More than a quarter-million lawsuits involving the 3M Company’s Combat Arms Earplugs, Version 2 (CAEV2), continue to move forward in the U.S. District, Northern District of Florida, where the first bellwether trial is scheduled to get underway on Monday, March 29th.
The trial is intended to serve as a test case and could provide valuable insight into how other juries might resolve similar hearing loss claims involving the same 3M military earplugs.
Combat Arms Earplugs, Version 2, were standard issue for all U.S. active-duty military personnel serving on combat deployments or taking part in live-fire training exercises from 2002 through 2015. The devices were designed and developed by Aearo Technologies, which was granted an exclusive contract to supply protective earplugs to the U.S. Defense Logistics Agency in 2002. The 3M Company acquired Aearo in 2008, at which time the Minnesota-based conglomerate became responsible for the military contract.
The CAEV2 design was dual-ended and reversible depending on the level of protection a wearer required. When the green end was inserted into the ear canal, they blocked all sound in the manner of traditional earplugs.
The yellow end was supposed to shield the eardrums from gunfire, explosions, and other damaging concussive noises typically encountered during combat. However, they also allowed the wearer to hear spoken commands and other low-level noises.
Court documents indicate that at least 229,397 3M military earplugs lawsuits are now pending in the Northern District of Florida, where all federally filed claims of this nature have been consolidated for cordinated pretrial proceedings.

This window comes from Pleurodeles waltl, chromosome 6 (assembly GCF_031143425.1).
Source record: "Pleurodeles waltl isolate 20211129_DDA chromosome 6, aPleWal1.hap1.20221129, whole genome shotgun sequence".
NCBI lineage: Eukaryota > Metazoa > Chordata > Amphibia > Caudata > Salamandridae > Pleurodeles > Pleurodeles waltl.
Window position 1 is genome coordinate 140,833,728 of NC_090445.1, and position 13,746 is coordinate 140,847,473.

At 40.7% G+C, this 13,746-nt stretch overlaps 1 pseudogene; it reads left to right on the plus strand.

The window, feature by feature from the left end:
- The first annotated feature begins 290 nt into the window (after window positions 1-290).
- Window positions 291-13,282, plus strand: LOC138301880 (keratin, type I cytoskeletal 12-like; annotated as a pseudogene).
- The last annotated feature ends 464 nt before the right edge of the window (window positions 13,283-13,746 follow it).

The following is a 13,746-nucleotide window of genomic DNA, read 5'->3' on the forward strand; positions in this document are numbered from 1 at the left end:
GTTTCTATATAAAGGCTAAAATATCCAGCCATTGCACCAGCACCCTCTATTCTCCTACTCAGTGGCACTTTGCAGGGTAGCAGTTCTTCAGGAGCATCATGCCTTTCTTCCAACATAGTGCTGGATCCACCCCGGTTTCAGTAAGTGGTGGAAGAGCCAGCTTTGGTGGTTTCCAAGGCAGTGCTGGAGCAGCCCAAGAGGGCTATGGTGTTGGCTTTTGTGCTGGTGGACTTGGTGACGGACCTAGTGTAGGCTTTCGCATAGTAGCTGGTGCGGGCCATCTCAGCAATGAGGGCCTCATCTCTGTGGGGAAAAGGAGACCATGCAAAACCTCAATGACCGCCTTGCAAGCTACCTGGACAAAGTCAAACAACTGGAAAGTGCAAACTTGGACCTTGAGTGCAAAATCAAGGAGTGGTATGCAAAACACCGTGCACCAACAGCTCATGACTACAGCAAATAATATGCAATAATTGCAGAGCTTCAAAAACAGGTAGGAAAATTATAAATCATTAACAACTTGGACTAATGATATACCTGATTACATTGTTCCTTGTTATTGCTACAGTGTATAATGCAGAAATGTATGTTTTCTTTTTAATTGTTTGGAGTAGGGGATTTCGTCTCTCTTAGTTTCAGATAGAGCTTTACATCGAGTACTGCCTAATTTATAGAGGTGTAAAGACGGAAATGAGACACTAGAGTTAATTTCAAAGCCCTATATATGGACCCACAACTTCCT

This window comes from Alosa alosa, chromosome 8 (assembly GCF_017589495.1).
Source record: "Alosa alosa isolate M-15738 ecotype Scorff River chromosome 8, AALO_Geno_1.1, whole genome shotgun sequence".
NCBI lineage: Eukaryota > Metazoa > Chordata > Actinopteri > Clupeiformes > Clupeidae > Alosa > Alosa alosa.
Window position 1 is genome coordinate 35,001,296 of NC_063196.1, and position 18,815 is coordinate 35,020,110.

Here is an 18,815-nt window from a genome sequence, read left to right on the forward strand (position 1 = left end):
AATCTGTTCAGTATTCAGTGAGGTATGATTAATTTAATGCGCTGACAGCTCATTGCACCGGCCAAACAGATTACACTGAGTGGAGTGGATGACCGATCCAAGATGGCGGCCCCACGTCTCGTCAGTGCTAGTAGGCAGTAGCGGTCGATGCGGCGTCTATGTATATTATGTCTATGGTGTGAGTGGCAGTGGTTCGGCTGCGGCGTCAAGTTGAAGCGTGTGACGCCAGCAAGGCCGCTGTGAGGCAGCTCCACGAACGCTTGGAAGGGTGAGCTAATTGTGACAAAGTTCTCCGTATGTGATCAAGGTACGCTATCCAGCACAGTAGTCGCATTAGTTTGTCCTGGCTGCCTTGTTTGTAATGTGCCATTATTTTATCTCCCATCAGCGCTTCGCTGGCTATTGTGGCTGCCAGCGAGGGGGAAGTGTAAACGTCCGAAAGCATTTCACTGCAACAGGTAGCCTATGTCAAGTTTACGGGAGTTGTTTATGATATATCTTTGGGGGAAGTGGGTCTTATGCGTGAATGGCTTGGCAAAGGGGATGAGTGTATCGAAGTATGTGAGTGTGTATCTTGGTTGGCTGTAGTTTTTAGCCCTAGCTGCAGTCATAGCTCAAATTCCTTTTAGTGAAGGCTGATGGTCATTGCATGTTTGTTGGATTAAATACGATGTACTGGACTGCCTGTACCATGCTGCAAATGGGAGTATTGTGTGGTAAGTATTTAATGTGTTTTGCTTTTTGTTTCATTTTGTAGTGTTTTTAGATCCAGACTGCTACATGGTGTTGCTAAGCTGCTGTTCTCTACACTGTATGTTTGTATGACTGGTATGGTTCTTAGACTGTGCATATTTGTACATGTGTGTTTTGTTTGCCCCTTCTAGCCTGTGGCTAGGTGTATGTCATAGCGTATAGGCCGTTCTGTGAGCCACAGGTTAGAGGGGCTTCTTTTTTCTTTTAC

All of the pending cases are being pursued by U.S. military veterans who claim their use of CAEV2 while on active duty from 2003 through 2015 was responsible for causing their service-related hearing loss and tinnitus. Among other things, they assert that the earplugs were too short to fit properly in certain individuals and failed to form the necessary protective seal when in use. While these defects were allegedly known to the defendants as early as 2000, Aero and 3M falsely certified that the earplugs met all standards of the military contract.
In July 2018, the 3M Company entered into a $9.1 million settlement with the U.S. Department of Justice to resolve allegations that it knowingly sold defective Combat Arms Earplugs to the U.S. Defense Logistics Agency for over a decade. Although those charges echoed the claims put forth by veterans now suing 3M, the settlement agreement did not require the company to admit liability or compensate those who lost their hearing due to the alleged defects.
The trial set to begin on Monday will involve a consolidated lawsuit brought by three veterans. Two additional bellwether trials are scheduled to get underway on May 17th and June 7th.